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Phototherapy is a physical treatment option for children with neonatal jaundice . Short-wave blue light with a wavelength of around 455  nm is used. The irradiated light energy converts water-insoluble (indirect) bilirubin stored in the skin of the newborn into a water-soluble isomer , the so-called lumirubin , and can then be excreted via the bile and the kidneys .


Phototherapy is used in newborns with particularly severe jaundice or jaundice that increases rapidly and early. This is to avoid a serious complication of the otherwise harmless disorder, the so-called bilirubin encephalopathy , also known as kernicterus . The limits of the bilirubin concentration in the blood at which therapy should be given are specified in guidelines of the relevant specialist society.


Newborn under the phototherapy lamp

For phototherapy, lamps with fluorescent tubes or blue LEDs , whose spectrum is as close as possible to the effective wavelength of 455 nm, are used. The lamps are placed over a warming bed or incubator . Since the more skin area is irradiated, the more effective the therapy is, the newborns are only wearing the smallest possible diaper under the light source. Since the irradiance decreases with the square of the distance from the light source, the effectiveness of the treatment can be increased if the lamp is brought closer to the newborn. Regular change of position increases efficiency.

There are also so-called luminous mats, which are placed in the bed and emit the blue light via fiber optics . The newborn baby then lies naked on this light mat, like on a sun bed.

If an excessive increase in the bilirubin concentration makes it necessary, the intensity can be increased further by irradiating with the light mat from below and the phototherapy lamp from above at the same time.

Depending on the urgency, phototherapy can be used intermittently every four to six hours or continuously.

Side effects

Although it is a seemingly harmless application of simple light, phototherapy is not free from side effects either. The irradiated energy leads to increased evaporation of water through the skin and thus to increased water and salt losses. The retina of the eyes reacts particularly sensitively to the high-energy rays of light. In order to avoid damage, the eyes of the treated children must therefore be covered with special “glasses”. The thin and sensitive skin of the newborn can also react to the treatment with inflammation. Furthermore, the heat regulation can be disturbed. In the case of glucose-6-phosphate dehydrogenase deficiency , light therapy is contraindicated (photohemolysis). Irradiation with increased levels of direct bilirubin leads to brown discoloration of the skin and internal organs ( bronze baby syndrome ). Organizationally, some clinics are not yet able to carry out phototherapy in the mother's room, so that the child may separate from the mother.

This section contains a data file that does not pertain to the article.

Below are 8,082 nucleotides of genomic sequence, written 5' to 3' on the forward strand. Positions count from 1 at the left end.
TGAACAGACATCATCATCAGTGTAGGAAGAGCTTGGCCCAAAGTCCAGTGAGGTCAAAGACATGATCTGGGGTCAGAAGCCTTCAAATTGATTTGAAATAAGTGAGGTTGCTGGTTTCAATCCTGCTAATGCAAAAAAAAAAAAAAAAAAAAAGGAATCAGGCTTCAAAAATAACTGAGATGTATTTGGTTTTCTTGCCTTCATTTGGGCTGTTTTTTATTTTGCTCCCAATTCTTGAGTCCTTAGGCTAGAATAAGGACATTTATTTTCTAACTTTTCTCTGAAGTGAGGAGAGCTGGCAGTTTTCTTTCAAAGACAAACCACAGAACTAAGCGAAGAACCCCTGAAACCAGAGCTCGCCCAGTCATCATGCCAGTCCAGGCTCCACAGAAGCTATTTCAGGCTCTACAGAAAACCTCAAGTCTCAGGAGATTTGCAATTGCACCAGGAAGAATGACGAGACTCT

• K. Jahresig , D. Jahresig, P. Meisel: Phototherapy - The treatment of neonatal icterus with visible light . Quintessenz, Munich 1993 (English parallel edition Phototherapy )

Individual evidence

  1. a b Hyperbilirubinemia of the Newborn - Diagnosis and Therapy , AWMF Guideline of the Society for Neonatology and Pediatric Intensive Care Medicine (in charge), Register number 024-007
  2. DIN 5031-10: 2013
  3. M. Berns: Hyperbilirubinemia in the mature newborn - limits of intervention. In: Monthly Pediatric Medicine , 2006; 154, pp. 835-843